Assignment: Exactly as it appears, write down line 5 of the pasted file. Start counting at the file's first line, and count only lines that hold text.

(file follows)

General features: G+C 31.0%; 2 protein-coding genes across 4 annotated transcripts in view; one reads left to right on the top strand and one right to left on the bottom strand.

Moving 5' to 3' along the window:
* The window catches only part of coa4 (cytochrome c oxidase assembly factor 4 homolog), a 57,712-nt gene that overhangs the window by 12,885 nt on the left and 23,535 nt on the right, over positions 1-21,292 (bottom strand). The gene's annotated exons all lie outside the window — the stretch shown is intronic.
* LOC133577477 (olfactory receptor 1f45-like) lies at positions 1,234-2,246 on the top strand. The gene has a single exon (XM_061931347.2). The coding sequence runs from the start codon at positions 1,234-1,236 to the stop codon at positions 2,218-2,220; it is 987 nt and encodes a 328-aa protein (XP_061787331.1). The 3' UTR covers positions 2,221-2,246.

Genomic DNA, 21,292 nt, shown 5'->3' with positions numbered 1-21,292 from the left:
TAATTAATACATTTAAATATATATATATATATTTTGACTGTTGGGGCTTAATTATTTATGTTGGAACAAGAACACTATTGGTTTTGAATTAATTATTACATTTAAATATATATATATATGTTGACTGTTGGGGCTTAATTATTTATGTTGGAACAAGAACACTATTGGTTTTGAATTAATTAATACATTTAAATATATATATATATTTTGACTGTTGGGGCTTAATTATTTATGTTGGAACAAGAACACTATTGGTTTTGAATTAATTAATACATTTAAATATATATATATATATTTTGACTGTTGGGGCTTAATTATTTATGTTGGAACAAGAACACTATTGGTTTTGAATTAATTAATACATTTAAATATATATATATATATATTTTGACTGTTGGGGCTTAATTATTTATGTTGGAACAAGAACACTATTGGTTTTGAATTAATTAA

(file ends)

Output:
Genomic DNA, 21,292 nt, shown 5'->3' with positions numbered 1-21,292 from the left: